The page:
Crymachina is NIS America and developer Furyu’s latest mecha-themed action RPG. The game serves as a spiritual successor to the bizarre yet intriguing game Crystar, but with many unique elements. While Crymachina shares a lot of themes, the game gets a lot more bizarre and is an improvement in almost every single way, in its own ways.
A Unique Narrative in Crymachina
Crymachina takes place in a world where humanity has been affected by a mysterious disease. You play as Lebel Distel, a German teenage girl whose family is taken from her by the illness before her own eventual demise. However, after she takes her last breath she wakes up thousands of years in the future where humanity has become completely extinct and has been replaced by machines and seven machine overseers known as the Machinas. They all have their own purpose in the grand scheme of bringing back humanity. Unfortunately, many of the Machinas have now become rogue or corrupted. Leben awakens to find herself in this future and is woken up by Enoa, one of the seven Machinas who recruits her to be an EvE, one of the humans whose consciousness was brought back from the past in machine bodies. With her newfound body, Leben and her companions are tasked to destroy or pacify the corrupted Machinas, and in doing so they’ll become “Real Humans,” who have the potential to restore humanity.
Crymachina’s story is one of the most intriguing narratives I’ve experienced in a game in a long time. It features several sci-fi elements and themes that also ask many psychological questions, like what would happen if humanity were to go extinct, how we could explain whether or not we live in a simulation, and other fun stuff. It also tries to define what a human is through Leben and her friends, who are only physically present through their circumstances. They have no human bodies, relatives, or any link to their pasts whatsoever. What remains of them is only memories and consciousness of long-deceased humans who’ve been revived.
A Pretty Setting in Crymachina
These themes make the game’s narrative incredibly unique and interesting and made me want to keep playing to learn more about its cold, soulless world. Players who do get rewarded with a branching narrative that only gets more intense and interesting as it goes on.
Aside from its narrative, Crymachina also shows its uniqueness through its beautiful and picturesque visuals. The models are the most detailed I’ve seen in any Furyu game thus far, the character designs are intricate and unique, the illustrations are excellent, and the levels and environments, while empty and soulless at times, are still atmospheric and match the game’s sci-fi theme really well. However, while the game has a lot of top-quality elements, all of it is also incredibly limited. There are only about a dozen main characters, most levels are incredibly linear, repetitive, and derivative, and the enemies are all designed similarly, save for the major antagonists and bosses.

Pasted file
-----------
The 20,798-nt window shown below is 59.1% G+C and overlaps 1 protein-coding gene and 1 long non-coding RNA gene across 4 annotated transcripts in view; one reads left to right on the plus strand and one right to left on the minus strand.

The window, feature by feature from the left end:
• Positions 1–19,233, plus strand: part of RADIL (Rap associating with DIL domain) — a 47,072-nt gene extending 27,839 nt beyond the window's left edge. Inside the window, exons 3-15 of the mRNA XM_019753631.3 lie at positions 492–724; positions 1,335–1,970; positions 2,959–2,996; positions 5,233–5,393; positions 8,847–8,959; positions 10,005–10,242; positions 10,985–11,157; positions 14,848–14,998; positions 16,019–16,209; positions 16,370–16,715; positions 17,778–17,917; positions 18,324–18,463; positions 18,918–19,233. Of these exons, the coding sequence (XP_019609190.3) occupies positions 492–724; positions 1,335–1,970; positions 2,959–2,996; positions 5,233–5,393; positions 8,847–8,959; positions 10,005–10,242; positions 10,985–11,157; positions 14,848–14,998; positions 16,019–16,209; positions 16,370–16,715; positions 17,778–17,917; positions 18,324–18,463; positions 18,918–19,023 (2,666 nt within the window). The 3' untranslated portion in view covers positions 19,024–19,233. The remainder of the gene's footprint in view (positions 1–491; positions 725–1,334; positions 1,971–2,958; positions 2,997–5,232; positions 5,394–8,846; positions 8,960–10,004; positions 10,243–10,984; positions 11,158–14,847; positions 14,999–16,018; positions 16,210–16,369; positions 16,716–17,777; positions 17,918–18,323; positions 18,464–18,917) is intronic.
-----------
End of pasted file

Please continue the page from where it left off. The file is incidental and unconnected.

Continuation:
Flashy, Fun, but Shallow Combat in Crymachina
Thankfully, Crymachina makes up for what it lacks in gameplay depth with its flashy and fun combat system and gameplay elements. Combat is incredibly fast-paced, which makes it incredibly fun as fighting enemies does not drag on. However, players will still have to think things out in each fight as some bosses are sometimes either quicker and more agile than you or just have way more physical strength, so hacking and slashing isn’t always the only option.
Players increase their physical prowess, health, defense, and also gain more skills by acquiring EXP by defeating enemies, collecting dropped items, purchasing them from a specific mysterious NPC, or by conversing with the other human girls. However, unlike most action games, you won’t level up naturally, as you can only upgrade your stats and gain new skills between missions back in Eden, your home base through Enoa.
Aside from that, players can also converse with the two other human girls through visual novel conversations that range from deep discussions about the human condition to vain ones like what your type is in a relationship. While these conversations are done in the same three locations with the same background and character models, many of them are still engaging and entertaining nonetheless due to the excellent voice acting from the Japanese cast, and it’s unfortunate that the game lacks an English dub.
Final Thoughts on Crymachina
Overall, Crymachina is a fun game with many cool scientific themes, philosophies, mystique, and an intriguing premise. It’s fun but not fantastic, as it’s still sorely lacking in gameplay depth that fails to live up to its narrative. However, if you’re a fan of anime-like action RPGs or the previous title, then you might enjoy Crymachina.
Intriguing narrative Fun gameplay Great visuals
Shallow combat Very linear and limited
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